Editorial: Peters shouldn’t candy-coat university finances

In a Wednesday Northern Star article titled “Win or lose, Doeren was guaranteed a raise,” President John Peters made an interesting statement regarding NIU football coach Dave Doeren’s contract extension.

“NIU is not in a poor financial situation, and again, the contract allows us to secure a highly-regarded coach for years to come within the constraints of the athletics budget,” Peters said.

The Northern Star Editorial Board doesn’t doubt that athletics planned for Doeren’s raise. However, the first half of the quote made us do a double-take.

“NIU is not in a poor financial situation.”

We beg to differ.

For years, NIU’s budget has been at the forefront of discussion. It seems like the university never has enough money, and the projects and problems continue to stack up.

At Wednesday’s University Council meeting, Peters said the state owes NIU $47.3 million, and although it will pay the full amount, some funds may not be received until next year.

Peters also said NIU has not received $11 million in spring MAP grants, but it should soon.

NIU is also in the midst of a hiring freeze, which Peters introduced in 2009. Peters also “reduced summer operating hours and winter break operating days and deferred non-emergency maintenance,” according to a Feb. 9, 2011, Northern Star article.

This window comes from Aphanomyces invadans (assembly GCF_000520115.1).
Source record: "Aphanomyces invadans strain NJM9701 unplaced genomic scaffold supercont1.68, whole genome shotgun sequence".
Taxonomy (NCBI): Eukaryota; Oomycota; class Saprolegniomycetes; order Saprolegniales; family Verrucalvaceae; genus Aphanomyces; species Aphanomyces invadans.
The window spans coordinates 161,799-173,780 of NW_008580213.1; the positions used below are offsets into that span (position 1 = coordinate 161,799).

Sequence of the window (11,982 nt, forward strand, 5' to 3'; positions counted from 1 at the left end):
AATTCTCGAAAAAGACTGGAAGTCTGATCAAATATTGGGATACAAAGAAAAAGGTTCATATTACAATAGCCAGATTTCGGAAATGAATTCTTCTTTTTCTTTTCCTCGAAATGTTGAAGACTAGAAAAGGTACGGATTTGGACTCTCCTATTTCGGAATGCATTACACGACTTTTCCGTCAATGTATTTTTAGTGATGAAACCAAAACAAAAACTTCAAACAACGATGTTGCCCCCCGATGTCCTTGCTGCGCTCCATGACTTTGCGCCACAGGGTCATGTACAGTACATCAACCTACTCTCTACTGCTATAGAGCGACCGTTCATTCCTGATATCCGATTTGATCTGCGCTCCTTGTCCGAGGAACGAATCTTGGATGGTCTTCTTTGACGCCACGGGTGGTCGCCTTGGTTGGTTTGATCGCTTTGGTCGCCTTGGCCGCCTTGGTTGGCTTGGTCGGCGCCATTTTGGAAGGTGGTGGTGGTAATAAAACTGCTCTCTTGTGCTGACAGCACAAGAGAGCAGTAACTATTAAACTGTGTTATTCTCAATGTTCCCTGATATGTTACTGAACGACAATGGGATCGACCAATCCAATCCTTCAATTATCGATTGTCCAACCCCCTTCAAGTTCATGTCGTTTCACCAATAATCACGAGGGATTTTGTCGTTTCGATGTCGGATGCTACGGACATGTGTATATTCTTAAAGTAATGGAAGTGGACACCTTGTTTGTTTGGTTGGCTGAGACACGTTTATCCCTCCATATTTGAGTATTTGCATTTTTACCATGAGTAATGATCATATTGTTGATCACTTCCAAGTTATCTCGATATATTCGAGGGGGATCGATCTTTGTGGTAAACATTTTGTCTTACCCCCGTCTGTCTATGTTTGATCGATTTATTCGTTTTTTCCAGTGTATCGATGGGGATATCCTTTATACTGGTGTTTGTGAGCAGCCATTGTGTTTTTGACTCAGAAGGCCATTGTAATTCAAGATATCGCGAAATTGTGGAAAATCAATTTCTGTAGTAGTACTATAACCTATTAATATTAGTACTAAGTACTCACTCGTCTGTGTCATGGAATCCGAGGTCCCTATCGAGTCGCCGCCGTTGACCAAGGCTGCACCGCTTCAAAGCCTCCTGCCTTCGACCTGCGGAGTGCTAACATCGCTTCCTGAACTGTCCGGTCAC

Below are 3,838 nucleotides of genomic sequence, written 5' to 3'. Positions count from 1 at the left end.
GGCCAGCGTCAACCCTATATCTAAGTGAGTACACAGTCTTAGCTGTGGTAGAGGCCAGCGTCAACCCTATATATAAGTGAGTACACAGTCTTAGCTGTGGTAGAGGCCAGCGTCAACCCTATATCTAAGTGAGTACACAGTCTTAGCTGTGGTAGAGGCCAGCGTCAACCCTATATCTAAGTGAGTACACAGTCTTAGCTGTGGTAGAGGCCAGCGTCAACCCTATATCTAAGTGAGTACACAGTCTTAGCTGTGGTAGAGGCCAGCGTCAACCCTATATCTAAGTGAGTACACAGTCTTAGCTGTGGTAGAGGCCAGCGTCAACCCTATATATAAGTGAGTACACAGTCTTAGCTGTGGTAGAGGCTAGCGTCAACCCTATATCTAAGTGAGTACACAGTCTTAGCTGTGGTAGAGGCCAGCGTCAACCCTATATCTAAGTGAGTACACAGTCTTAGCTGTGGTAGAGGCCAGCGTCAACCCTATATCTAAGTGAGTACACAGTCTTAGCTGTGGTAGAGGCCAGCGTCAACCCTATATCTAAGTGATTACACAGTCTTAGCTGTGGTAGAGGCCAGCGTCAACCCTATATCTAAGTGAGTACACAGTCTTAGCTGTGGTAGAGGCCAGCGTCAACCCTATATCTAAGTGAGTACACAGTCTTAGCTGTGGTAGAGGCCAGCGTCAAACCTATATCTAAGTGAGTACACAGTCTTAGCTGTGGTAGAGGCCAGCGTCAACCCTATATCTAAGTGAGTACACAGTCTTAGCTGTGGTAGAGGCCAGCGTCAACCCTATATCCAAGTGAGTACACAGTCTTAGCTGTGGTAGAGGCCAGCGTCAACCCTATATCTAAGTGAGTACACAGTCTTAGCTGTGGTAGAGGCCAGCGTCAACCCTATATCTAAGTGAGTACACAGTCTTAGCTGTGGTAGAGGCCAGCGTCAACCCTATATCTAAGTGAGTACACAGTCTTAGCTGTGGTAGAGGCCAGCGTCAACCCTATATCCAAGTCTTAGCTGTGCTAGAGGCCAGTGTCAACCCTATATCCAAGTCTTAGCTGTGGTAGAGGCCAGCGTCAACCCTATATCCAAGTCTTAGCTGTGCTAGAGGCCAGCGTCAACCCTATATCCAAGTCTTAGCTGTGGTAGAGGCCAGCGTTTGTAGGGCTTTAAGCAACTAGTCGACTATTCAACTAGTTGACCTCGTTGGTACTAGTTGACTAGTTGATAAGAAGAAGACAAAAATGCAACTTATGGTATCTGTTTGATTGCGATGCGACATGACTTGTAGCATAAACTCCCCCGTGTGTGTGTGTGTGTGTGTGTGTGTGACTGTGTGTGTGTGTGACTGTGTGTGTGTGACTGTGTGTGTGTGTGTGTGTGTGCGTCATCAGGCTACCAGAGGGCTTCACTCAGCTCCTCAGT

Speaking of maintenance, a Sept. 11, 2011, Northern Star article states that NIU has over $400 million in deferred maintenance, meaning all facility issues are put into a queue. In that queue is Zulauf Hall’s leaky 10th floor, which will be repaired “eventually,” according to the article.

And if the IGPA’s proposal, which Peters supports, passes, NIU would have to contribute to the pension fund for its faculty and staff.

Pair all this with a steadily declining enrollment (25,439 in fall 2006 versus 22,990 in fall 2011, according to a Sept. 8 Northern Star article) and a state in economic turmoil, and Peters’ quote just doesn’t make sense.

We understand why administrators are idealistic; it’s beneficial to have long-term goals (like Vision 2020) to unite the campus and push it forward. However, these same administrators have to be honest when talking about the now. And in his comment, we know President Peters wasn’t being entirely truthful.

As students who pay thousands of dollars each semester to learn at this university, we deserve the truth. We don’t deserve a sob story one minute and a reassuring “everything’s OK” the next. And that blind reassurance definitely should not come in a conversation about a coach’s nearly $49,000 raise.

The bottom line is this: Don’t lie to us. We see through the candy-coated statements, and we don’t appreciate deception. Next time, give it to us straight. We want honest answers, not PR ones.